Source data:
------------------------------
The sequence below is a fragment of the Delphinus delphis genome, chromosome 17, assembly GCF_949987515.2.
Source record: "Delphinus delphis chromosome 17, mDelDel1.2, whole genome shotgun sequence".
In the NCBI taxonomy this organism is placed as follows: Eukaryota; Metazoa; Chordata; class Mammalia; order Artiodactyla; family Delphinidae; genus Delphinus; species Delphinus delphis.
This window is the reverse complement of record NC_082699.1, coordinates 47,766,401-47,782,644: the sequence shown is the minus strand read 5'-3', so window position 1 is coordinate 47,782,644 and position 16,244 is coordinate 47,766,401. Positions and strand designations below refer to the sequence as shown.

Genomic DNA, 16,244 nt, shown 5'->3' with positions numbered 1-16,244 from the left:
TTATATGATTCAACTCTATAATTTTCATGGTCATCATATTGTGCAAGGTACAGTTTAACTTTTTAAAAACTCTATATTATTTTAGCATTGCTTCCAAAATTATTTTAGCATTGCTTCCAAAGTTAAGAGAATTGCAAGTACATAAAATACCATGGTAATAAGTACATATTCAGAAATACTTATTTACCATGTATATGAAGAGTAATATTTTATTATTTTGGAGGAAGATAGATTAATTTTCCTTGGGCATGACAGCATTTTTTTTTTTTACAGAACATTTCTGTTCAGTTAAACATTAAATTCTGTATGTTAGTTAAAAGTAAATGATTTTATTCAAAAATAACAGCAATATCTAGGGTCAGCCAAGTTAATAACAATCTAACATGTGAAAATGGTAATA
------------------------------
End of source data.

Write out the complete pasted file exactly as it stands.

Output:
The sequence below is a fragment of the Delphinus delphis genome, chromosome 17, assembly GCF_949987515.2.
Source record: "Delphinus delphis chromosome 17, mDelDel1.2, whole genome shotgun sequence".
In the NCBI taxonomy this organism is placed as follows: Eukaryota; Metazoa; Chordata; class Mammalia; order Artiodactyla; family Delphinidae; genus Delphinus; species Delphinus delphis.
This window is the reverse complement of record NC_082699.1, coordinates 47,766,401-47,782,644: the sequence shown is the minus strand read 5'-3', so window position 1 is coordinate 47,782,644 and position 16,244 is coordinate 47,766,401. Positions and strand designations below refer to the sequence as shown.

Genomic DNA, 16,244 nt, shown 5'->3' with positions numbered 1-16,244 from the left:
TTATATGATTCAACTCTATAATTTTCATGGTCATCATATTGTGCAAGGTACAGTTTAACTTTTTAAAAACTCTATATTATTTTAGCATTGCTTCCAAAATTATTTTAGCATTGCTTCCAAAGTTAAGAGAATTGCAAGTACATAAAATACCATGGTAATAAGTACATATTCAGAAATACTTATTTACCATGTATATGAAGAGTAATATTTTATTATTTTGGAGGAAGATAGATTAATTTTCCTTGGGCATGACAGCATTTTTTTTTTTTACAGAACATTTCTGTTCAGTTAAACATTAAATTCTGTATGTTAGTTAAAAGTAAATGATTTTATTCAAAAATAACAGCAATATCTAGGGTCAGCCAAGTTAATAACAATCTAACATGTGAAAATGGTAATA